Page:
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Gold Award Girl Scout Works to Inspire Girls to Greatness

Gold Award Website - Rosie McQuilkin

Rosie McQuilkin earns Girl Scouting’s highest honor by writing book

HOLLIS, NH – A good story can be just the inspiration one needs to work through difficulties, knowing it’s possible to come out on top. Those stories are all the better when they’re true, and they’re exactly the kind of stories told in Inspiring Women, a book of interviews assembled by Rosie McQuilkin to give girls a vision of their possible futures. The book is the culmination of years of work that has earned McQuilkin Girl Scouting’s highest honor for high school-age students, the Gold Award.

McQuilkin, 18, of Hollis, worked hard to reach a wide variety of inspiring women, reaching out to everyone she could think of to get contacts for her project, the Inspiring Women book.

“I think I ended up reaching out to about 250 women for the 30 responses that I got,” she said. “So, it was a lot of emailing! I sent five questions to each woman to come up with a story to tell readers. The participants were giving advice, they were talking about their own background, and just how they got where they are. Inspiring Women lists their biggest achievements and advice for girls to follow in their footsteps. I actually spoke with five of the women on Zoom, and those interviews are more in-depth.  Afterwards, I put all the completed interviews into the book and hired and illustrator to make it a little more interesting to read.”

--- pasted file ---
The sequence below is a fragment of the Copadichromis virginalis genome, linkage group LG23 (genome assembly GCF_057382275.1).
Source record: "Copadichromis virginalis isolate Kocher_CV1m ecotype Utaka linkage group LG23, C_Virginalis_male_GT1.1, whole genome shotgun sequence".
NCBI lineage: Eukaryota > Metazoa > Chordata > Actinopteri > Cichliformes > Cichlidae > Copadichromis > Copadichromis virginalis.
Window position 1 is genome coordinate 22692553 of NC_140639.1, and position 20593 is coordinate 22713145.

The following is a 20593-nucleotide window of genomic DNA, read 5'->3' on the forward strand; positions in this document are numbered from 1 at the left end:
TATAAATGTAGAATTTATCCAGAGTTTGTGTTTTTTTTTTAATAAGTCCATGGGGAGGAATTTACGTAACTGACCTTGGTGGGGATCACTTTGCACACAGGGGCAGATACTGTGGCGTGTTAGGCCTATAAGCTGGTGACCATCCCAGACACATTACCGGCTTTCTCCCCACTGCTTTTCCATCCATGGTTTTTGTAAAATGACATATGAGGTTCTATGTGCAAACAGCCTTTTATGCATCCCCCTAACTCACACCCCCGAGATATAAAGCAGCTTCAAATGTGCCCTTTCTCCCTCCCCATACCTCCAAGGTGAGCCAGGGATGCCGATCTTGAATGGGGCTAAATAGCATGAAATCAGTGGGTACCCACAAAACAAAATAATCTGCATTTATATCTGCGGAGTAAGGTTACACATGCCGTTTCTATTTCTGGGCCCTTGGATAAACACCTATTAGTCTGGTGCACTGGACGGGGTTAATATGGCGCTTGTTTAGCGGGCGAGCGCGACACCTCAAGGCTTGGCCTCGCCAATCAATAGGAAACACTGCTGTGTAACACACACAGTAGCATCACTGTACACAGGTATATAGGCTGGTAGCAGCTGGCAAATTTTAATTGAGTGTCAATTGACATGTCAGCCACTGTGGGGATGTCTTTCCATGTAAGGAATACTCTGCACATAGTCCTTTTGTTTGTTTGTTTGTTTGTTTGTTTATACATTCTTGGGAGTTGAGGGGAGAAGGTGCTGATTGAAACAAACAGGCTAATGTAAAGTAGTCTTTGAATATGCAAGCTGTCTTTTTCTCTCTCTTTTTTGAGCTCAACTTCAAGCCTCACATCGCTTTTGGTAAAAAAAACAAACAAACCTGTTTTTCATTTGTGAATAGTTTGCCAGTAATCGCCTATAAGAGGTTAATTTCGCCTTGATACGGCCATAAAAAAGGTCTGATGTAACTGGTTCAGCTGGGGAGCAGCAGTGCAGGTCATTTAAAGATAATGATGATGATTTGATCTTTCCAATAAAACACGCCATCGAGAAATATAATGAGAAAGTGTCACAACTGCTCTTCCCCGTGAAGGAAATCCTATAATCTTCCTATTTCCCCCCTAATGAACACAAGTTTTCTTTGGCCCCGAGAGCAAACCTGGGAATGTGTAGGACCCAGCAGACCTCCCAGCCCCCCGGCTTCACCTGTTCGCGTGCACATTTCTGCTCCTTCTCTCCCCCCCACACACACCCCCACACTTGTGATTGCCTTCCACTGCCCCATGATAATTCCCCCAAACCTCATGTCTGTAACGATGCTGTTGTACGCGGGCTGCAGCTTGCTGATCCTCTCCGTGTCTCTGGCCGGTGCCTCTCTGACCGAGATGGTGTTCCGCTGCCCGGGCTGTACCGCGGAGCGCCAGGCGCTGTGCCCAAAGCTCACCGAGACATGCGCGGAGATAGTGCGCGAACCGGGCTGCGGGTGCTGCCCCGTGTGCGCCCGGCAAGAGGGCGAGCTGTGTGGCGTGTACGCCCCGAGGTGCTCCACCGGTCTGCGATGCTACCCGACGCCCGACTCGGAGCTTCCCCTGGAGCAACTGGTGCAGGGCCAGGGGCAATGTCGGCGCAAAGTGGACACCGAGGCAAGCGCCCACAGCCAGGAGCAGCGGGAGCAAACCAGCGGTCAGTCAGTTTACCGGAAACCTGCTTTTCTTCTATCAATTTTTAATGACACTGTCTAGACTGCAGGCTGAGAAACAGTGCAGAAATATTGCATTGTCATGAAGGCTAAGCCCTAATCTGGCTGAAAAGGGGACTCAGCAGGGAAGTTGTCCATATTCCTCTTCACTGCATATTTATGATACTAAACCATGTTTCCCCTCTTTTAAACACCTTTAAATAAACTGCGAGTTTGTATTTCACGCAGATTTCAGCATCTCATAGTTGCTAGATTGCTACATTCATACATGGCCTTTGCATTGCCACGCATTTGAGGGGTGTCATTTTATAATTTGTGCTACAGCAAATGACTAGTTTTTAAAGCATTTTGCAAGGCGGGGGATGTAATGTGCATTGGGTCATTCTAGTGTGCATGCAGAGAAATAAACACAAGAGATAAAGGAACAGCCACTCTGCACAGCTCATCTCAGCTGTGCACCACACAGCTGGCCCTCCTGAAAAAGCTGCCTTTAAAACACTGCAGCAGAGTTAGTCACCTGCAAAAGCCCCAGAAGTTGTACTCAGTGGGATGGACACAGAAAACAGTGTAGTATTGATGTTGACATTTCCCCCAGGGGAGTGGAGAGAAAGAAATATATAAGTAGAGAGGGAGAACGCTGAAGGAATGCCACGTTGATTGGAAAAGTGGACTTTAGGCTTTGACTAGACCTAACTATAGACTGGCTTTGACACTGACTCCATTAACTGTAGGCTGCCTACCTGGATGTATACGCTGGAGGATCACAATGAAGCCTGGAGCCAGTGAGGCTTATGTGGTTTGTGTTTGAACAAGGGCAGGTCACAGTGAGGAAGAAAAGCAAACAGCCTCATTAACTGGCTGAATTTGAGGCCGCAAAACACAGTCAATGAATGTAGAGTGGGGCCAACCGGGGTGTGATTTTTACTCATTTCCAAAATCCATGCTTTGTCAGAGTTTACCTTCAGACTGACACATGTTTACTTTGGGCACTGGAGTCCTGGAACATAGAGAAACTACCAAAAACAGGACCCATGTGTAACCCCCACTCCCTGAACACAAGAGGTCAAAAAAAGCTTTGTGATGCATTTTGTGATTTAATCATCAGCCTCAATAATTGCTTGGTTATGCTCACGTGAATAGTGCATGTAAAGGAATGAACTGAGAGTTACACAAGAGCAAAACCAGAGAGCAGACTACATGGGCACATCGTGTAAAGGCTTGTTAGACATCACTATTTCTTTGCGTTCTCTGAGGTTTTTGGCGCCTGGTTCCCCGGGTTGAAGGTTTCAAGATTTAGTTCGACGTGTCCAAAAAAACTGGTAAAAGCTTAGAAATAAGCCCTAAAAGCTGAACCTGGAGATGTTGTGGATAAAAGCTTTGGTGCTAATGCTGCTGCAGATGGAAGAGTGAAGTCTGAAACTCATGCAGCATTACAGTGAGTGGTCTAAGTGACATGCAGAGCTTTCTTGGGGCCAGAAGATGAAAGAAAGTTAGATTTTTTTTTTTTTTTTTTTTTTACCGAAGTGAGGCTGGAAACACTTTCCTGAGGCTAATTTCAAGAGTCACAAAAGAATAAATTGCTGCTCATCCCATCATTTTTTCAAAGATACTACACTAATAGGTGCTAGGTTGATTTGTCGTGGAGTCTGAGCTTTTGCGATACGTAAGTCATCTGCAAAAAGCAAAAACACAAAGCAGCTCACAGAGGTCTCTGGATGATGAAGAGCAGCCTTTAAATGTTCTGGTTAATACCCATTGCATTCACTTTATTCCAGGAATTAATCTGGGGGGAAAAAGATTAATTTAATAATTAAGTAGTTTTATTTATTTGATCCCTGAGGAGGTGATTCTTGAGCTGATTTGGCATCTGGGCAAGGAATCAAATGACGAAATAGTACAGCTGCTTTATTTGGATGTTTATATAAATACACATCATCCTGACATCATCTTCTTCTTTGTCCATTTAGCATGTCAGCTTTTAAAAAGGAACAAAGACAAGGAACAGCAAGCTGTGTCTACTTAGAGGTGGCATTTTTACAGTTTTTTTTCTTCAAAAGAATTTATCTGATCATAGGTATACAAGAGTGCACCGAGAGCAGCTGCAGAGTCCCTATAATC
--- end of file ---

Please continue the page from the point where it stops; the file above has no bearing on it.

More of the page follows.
Included in her book are interviews with musician Suzanne Vega, TV producer Meredith Bennett, mountain bike champion Rachel Atherton, psychologist and neurobiologist Dr. Staci Bilbo, and more. One interview is presented both in Spanish and English, done with Evelina Cabrera, who founded the women’s soccer association in Argentina and is known for her activism in inclusion. McQuilkin’s website, lists all 30 participants.

“I wanted to make sure that if somebody is able to understand Spanish they would get the full meaning from that interview,” said McQuilkin. “I’ve learned a lot through this process, not only from figuring out how to put together a book, which I kind of knew before, since I wrote Get Outdoors. I also learned a lot about how to stick with things, because it got really hard reaching out to 250 women and continually getting no’s or no response at all. I had to take it really deep on the internet to try to find women that I would be able to reach out to.”